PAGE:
Know your cravat from your lapel? Maybe you should try a career in fashion, sweetie.
Martin Roberts, Head of Menswear Buying at Jacamo gave us his top tips for school leavers wanting to go into fashion.
1. Make yourself stand out
It’s a competitive industry, so you need to show employers that you are the best candidate. Relevant experience is essential; an internship shadowing a fashion professional will dramatically boost your CV. A retail summer job will also give you a great insight into some of the fashion basics, such as trends, customer service and sales. If you’re struggling to find these sorts of opportunities, then make your own. Start a blog critiquing fashion adverts or analyse a brands use of social media.
Fashion is a multibillion-pound industry with tonnes of careers available beyond the obvious fashion design, so seek out opportunities that will also develop transferrable skills. Could you volunteer as a charity fundraiser to demonstrate your leadership skills? Or enhance your communication skills by assisting at a summer school?
2. Get to know the industry
Follow brands on Twitter, read fashion blogs about the latest trends and check out retailers’ YouTube channels. And don’t forget LinkedIn; despite the frills and thrills, fashion is still a business.
You’ll find most brands and retailers on LinkedIn, so use this platform to gain an insight into the corporate side of things. LinkedIn is also great for looking at how professionals got to where they are now – did they take a particular course or gain experience in a certain field?
All this research will not only help define your personal career goals, but it will also keep you in the loop on fashion news and give you some great discussion points for your interview.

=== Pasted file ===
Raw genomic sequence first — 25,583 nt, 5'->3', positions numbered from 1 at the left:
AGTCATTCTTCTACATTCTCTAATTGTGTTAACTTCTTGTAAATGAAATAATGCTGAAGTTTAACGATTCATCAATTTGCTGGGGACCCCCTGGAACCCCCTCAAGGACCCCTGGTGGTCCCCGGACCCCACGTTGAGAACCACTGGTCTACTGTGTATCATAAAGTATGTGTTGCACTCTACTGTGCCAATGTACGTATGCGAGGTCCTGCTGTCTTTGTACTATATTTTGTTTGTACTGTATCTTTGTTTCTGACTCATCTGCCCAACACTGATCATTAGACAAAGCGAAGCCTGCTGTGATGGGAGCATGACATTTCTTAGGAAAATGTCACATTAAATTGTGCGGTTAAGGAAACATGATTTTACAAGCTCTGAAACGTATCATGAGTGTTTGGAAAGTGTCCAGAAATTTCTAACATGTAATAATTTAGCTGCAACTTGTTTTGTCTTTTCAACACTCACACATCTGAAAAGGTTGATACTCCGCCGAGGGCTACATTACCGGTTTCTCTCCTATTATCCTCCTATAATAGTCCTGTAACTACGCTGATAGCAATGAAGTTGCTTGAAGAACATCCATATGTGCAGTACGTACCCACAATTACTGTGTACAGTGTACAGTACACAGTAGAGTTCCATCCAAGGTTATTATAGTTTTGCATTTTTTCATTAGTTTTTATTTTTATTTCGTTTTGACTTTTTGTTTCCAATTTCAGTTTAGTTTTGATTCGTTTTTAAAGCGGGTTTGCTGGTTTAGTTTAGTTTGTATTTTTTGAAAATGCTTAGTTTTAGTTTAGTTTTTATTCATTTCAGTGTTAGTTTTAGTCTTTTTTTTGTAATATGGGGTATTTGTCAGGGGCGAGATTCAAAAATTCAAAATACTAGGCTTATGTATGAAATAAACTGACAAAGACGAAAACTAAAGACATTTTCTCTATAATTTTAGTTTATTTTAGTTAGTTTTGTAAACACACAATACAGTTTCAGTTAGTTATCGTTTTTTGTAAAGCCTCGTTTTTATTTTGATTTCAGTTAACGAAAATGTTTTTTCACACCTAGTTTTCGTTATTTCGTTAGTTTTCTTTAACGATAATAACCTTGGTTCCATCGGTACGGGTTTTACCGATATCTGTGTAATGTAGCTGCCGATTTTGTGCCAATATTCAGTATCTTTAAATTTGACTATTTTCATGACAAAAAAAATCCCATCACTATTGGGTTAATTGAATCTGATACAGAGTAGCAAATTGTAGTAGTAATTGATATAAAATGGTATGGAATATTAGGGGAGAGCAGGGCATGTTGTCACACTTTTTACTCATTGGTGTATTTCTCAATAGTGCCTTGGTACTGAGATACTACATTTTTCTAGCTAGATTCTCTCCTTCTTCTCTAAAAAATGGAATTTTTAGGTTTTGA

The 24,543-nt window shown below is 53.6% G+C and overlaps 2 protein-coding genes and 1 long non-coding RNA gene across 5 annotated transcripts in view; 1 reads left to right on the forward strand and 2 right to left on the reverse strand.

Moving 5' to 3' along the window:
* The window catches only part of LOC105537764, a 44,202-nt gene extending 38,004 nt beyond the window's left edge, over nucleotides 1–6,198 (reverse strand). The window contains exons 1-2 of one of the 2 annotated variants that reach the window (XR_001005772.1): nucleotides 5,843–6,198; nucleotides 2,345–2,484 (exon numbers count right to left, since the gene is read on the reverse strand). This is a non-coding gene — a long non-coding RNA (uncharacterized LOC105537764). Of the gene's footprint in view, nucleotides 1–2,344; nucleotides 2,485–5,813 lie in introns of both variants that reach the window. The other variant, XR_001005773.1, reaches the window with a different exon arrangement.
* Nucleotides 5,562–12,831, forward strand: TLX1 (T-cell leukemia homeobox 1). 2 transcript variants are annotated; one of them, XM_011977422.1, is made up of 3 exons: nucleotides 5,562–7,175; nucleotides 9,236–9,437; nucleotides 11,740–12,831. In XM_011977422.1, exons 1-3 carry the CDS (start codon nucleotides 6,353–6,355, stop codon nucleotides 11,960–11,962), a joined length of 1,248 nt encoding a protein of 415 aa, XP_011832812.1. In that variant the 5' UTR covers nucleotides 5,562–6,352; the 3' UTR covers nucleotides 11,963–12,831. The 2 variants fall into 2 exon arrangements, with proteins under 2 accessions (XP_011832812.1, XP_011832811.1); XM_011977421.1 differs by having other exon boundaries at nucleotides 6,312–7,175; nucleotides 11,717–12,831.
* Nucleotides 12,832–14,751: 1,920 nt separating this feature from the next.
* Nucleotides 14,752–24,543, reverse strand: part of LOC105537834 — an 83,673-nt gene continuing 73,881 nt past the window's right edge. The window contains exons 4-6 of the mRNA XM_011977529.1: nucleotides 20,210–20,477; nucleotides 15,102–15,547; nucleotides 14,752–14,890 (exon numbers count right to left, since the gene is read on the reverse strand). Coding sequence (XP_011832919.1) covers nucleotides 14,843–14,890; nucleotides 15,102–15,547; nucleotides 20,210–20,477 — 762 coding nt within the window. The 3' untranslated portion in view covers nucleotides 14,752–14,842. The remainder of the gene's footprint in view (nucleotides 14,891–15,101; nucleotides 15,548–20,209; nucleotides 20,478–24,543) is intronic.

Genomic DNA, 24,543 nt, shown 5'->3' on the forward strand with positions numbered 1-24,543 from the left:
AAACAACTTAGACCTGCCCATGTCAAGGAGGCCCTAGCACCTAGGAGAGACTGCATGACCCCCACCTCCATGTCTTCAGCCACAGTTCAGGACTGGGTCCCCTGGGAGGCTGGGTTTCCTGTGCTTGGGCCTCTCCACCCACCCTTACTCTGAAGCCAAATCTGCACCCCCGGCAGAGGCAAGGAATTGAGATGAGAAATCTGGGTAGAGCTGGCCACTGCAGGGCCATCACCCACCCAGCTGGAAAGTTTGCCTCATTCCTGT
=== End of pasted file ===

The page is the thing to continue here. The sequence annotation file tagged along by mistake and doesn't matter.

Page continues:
3. Get your CV and cover letter
Employers receive hundreds of applications for job openings so your CV and cover letter need to stand out – this is where your volunteering/part-time work/ sports leadership etc. comes in handy.
Back up every point with solid examples. Don’t tell me you have a “passion for fashion”. Tell me you’ve “developed a passion for fashion through blogging about the latest trends”. Instead of “I have good communication skills”, tell me you’ve “enhanced your communication skills through your customer service experience”. But be concise!
4. Prepare properly for interviews
When you’re at the interview stage, researching the company is crucial. But don’t just read their website. Check out their social channels, read articles about company news and see what people are saying about their products on reviews sites. Write down three interesting things that you like about the company, and then refer to these in your interview.
Remember that you are interviewing your potential employer just as much as they are interviewing you, so ask questions to gain a feel for what the company is like, and whether they’re a good fit for you.
Don’t give up! The fashion industry can be tough, but that’s what makes it exciting. If you’re unsuccessful after an interview, ask why. Any constructive feedback your interviewers can give you will help to improve your chances next time.
And don’t be afraid to ring employers to ask about the progress of your application – this shows initiative and enthusiasm for the role.
Work hard, be persistent and most of all enthusiastic.
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